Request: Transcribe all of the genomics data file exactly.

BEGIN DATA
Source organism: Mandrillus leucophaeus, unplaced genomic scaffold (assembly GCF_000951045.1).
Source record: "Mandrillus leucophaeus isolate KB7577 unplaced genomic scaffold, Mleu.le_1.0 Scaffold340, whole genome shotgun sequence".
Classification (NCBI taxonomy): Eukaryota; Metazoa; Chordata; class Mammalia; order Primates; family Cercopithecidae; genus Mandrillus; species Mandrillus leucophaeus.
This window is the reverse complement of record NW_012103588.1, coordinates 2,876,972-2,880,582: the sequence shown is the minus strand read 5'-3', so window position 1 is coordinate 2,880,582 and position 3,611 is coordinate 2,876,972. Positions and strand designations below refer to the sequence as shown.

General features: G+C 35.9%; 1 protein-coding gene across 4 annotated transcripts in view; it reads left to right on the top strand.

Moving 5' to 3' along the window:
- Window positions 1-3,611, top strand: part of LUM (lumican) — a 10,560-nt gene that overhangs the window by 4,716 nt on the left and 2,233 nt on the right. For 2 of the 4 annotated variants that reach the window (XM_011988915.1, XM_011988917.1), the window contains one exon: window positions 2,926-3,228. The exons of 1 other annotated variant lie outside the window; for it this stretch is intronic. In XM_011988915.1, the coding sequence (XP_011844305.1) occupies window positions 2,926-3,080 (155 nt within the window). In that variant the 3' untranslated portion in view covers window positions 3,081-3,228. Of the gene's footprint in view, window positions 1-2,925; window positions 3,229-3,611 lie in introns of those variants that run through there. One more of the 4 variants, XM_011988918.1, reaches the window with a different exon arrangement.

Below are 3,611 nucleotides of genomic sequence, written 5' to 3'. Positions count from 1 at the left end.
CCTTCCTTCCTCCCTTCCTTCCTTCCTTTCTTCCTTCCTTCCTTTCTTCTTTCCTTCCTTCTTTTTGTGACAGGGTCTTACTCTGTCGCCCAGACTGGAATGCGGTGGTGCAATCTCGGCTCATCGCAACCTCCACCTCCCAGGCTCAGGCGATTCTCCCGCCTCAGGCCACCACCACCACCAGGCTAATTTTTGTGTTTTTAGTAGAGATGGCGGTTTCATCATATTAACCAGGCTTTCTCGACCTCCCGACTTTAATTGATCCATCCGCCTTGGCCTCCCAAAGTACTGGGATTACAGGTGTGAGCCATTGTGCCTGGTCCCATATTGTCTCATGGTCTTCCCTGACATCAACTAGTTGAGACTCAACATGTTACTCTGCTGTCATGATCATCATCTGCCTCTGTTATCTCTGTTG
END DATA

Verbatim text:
Source organism: Mandrillus leucophaeus, unplaced genomic scaffold (assembly GCF_000951045.1).
Source record: "Mandrillus leucophaeus isolate KB7577 unplaced genomic scaffold, Mleu.le_1.0 Scaffold340, whole genome shotgun sequence".
Classification (NCBI taxonomy): Eukaryota; Metazoa; Chordata; class Mammalia; order Primates; family Cercopithecidae; genus Mandrillus; species Mandrillus leucophaeus.
This window is the reverse complement of record NW_012103588.1, coordinates 2,876,972-2,880,582: the sequence shown is the minus strand read 5'-3', so window position 1 is coordinate 2,880,582 and position 3,611 is coordinate 2,876,972. Positions and strand designations below refer to the sequence as shown.

General features: G+C 35.9%; 1 protein-coding gene across 4 annotated transcripts in view; it reads left to right on the top strand.

Moving 5' to 3' along the window:
- Window positions 1-3,611, top strand: part of LUM (lumican) — a 10,560-nt gene that overhangs the window by 4,716 nt on the left and 2,233 nt on the right. For 2 of the 4 annotated variants that reach the window (XM_011988915.1, XM_011988917.1), the window contains one exon: window positions 2,926-3,228. The exons of 1 other annotated variant lie outside the window; for it this stretch is intronic. In XM_011988915.1, the coding sequence (XP_011844305.1) occupies window positions 2,926-3,080 (155 nt within the window). In that variant the 3' untranslated portion in view covers window positions 3,081-3,228. Of the gene's footprint in view, window positions 1-2,925; window positions 3,229-3,611 lie in introns of those variants that run through there. One more of the 4 variants, XM_011988918.1, reaches the window with a different exon arrangement.

Below are 3,611 nucleotides of genomic sequence, written 5' to 3'. Positions count from 1 at the left end.
CCTTCCTTCCTCCCTTCCTTCCTTCCTTTCTTCCTTCCTTCCTTTCTTCTTTCCTTCCTTCTTTTTGTGACAGGGTCTTACTCTGTCGCCCAGACTGGAATGCGGTGGTGCAATCTCGGCTCATCGCAACCTCCACCTCCCAGGCTCAGGCGATTCTCCCGCCTCAGGCCACCACCACCACCAGGCTAATTTTTGTGTTTTTAGTAGAGATGGCGGTTTCATCATATTAACCAGGCTTTCTCGACCTCCCGACTTTAATTGATCCATCCGCCTTGGCCTCCCAAAGTACTGGGATTACAGGTGTGAGCCATTGTGCCTGGTCCCATATTGTCTCATGGTCTTCCCTGACATCAACTAGTTGAGACTCAACATGTTACTCTGCTGTCATGATCATCATCTGCCTCTGTTATCTCTGTTG